"Logos" initially stood for logical, respected thinking and the teaching for this thinking became "logic". But the term “Logos” itself also made a career for itself when it came to the second question mentioned above, to what extent we as humans can have access to the “higher level”. Of course, the “logos” had to play a role, understood as reason or the ability to cognize. The various philosophical schools that have emerged in the course of history differ in what role this should be. The “logos” became the cause of a capacity for knowledge, could even become a being of its own, a mediator between the two levels and later also played an important role in Christianity. But this is another story.
On this occasion it should only be mentioned that the role of the “logo” as a mediator between two levels can be found today in the term “logistics”, a field of knowledge that deals with the transport of goods, people and information. And it is no coincidence that a large German logistics company is called “Hermes”, after the messenger of the gods who in Greek mythology brought the decisions of Zeus, the father of the gods, to people.
Looking back, and with the term “Logos” in our luggage, we can say that with the “pre-Socratics” the Logos came into a world in which until then the myth had explained the world to people. This new line of thought was to become stronger and stronger in the course of intellectual history, and in many other questions it also competed with myth. In the end, philosophy was split into two fundamentally different schools of thought: logos versus myth. The Logos only gained ground in spurts, with long periods of strong supremacy from myth in between. Today - in the globalized world as well as within individual cultures - we have to deal with a variety of intellectual situations in which the relationship between logos and myth is extremely different. It is not clear which relationship could be particularly beneficial for humanity.
I don't want to report here about the struggle between myth and logos for supremacy in people's minds, as exciting as it is. This is about the history of logic, which is also very exciting in a different way and will lead us to the most modern developments in physics, artificial intelligence and cognitive science.
“Logic” is a doctrine of how to use reason, an answer to the question of what consistency actually means. Aristotle and representatives of the Stoa took the first steps to answer this question. They discovered in the first place that there are such things as rules of inference in arguments and that these can be very different in terms of persuasiveness. In particular, they discussed how incontestable final rules must be constructed. For more than 2,000 years it was believed that nothing more had to be added to these logical doctrines, until the philosophers and mathematicians Frege, Whitehead and Russell developed a mathematical logic that was much more general and meaningful and that was also downright for them at the end of the 19th century Digitization seemed like it was done. Not to be forgotten, however, is Gottfried Wilhelm Leibniz, who in the 17th century foresaw important aspects of modern logic such as the need for a formal language and the importance of a calculus on the level of this language.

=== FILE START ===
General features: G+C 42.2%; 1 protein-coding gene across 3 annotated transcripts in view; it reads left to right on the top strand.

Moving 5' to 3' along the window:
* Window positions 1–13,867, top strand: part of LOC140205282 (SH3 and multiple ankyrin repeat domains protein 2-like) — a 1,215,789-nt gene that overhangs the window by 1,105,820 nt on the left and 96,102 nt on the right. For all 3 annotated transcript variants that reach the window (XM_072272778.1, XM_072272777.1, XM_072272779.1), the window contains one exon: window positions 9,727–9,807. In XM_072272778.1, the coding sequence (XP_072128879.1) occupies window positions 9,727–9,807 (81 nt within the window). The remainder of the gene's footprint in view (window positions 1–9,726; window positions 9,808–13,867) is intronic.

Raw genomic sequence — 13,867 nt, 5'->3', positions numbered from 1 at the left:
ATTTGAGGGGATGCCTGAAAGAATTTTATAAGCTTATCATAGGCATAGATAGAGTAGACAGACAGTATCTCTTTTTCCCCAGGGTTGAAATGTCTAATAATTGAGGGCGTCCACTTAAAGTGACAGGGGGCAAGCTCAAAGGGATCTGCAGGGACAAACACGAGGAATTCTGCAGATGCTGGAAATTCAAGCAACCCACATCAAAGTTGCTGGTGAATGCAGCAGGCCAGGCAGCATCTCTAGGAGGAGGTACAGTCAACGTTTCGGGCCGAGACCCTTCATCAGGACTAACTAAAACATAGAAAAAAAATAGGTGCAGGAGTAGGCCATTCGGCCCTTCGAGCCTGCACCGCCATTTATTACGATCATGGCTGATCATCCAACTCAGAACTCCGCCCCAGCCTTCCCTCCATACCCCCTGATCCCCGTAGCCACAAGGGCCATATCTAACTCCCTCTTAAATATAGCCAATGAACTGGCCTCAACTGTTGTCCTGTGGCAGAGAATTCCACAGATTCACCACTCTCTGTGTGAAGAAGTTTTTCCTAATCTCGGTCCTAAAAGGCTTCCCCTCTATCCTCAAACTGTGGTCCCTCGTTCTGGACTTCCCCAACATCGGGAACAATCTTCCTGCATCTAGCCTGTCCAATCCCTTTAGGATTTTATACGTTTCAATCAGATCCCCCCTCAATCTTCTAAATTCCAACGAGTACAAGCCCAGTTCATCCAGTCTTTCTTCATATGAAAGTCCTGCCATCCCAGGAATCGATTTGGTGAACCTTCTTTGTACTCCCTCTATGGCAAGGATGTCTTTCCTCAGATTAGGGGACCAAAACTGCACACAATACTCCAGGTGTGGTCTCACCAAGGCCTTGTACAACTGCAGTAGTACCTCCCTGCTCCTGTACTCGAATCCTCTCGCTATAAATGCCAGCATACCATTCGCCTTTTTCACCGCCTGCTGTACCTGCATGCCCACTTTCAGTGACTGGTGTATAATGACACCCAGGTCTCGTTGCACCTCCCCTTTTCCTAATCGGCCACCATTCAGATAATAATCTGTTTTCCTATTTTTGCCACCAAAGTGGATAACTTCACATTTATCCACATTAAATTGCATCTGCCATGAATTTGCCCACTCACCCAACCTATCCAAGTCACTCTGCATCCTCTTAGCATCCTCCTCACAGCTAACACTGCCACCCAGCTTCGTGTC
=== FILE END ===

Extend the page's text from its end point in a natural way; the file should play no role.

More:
With modern mathematical logic, logic has become an independent science that is now practiced in mathematics or computer science faculties. In a sense, it emigrated from philosophy, just as mathematics did in ancient Greece.
Logic and math
In fact, logic had been in people's minds before the pre-Socratics, in the form of a rudimentary form of mathematics. In the early communities there was already trade and administration, so you had to be able to count, measure, add, multiply and divide. You will have already known that this type of thinking will lead to incontestable results. In my book “Thinking in Structures and Its History - From the Power of Mathematical Proof” I reported on such first mathematical approaches in early Egypt and Mesopotamia, and also on how this mathematics also reached Greek culture through trade. 
The Greeks then brought mathematics to its first prime. The preoccupation with mathematics and above all the discovery of the mathematical proof may also have inspired Aristotle to develop logic. It wasn't until much later that one should understand the connection between logic and mathematics.
Mathematics and Physics in Modern Times
When the scholars of Europe got to know and received the culture and science of the ancient Greeks in the time of the Renaissance, the logos entered an accelerated growth phase, so to speak. Galileo Galilei discovered a “new science” in which mathematics, including logic, was the language in which one communicated. He demonstrated the power of this new science with a phenomenon that is extremely inconspicuous to us today, the fall of a ball. Two generations later, Isaac Newton developed a general theory of motion as part of this new science and also showed how it can be used to calculate and reliably predict movements in the sky and on earth under the influence of gravity. Modern physics had emerged.
In the next few centuries new fundamental forces in physics should be discovered and theories based on Newton's theory should be established for their work. The idea of a unified theory was always on the table, and in fact it was often possible to find a common, superordinate theory for two theories. Today we believe we know all the fundamental forces and are about to take a final step towards standardization. The goal is a single theory for all fundamental forces. Then the pre-Socratics program would have come to an end, albeit in a way that is very different from what could have been imagined at the time.
I want to deal with this important topic of our intellectual history in more detail in future blog posts.
Addendum: When I said goodbye to blogging for a while in April 2014, I thought I needed a break. It should be over now. It was also more of a break from blogging than writing, because two new books have appeared in these almost five years: “The Idea of Science” and “Thinking in Structures”. But now I feel like blogging again.
Josef Honerkamp was professor for theoretical physics for more than 30 years, first at the University of Bonn, then for many years at the University of Freiburg. He has worked in the fields of quantum field theory, statistical mechanics and stochastic dynamic systems and is the author of several text and non-fiction books. After his retirement in 2006, he would like to devote himself even more to interdisciplinary discussions. He is particularly interested in the respective self-image of a science, its methods as well as its basic starting points and questions and can report on the views a physicist comes to in view of the development of his subject. Overall, he sees himself today as a physicist and "really free writer".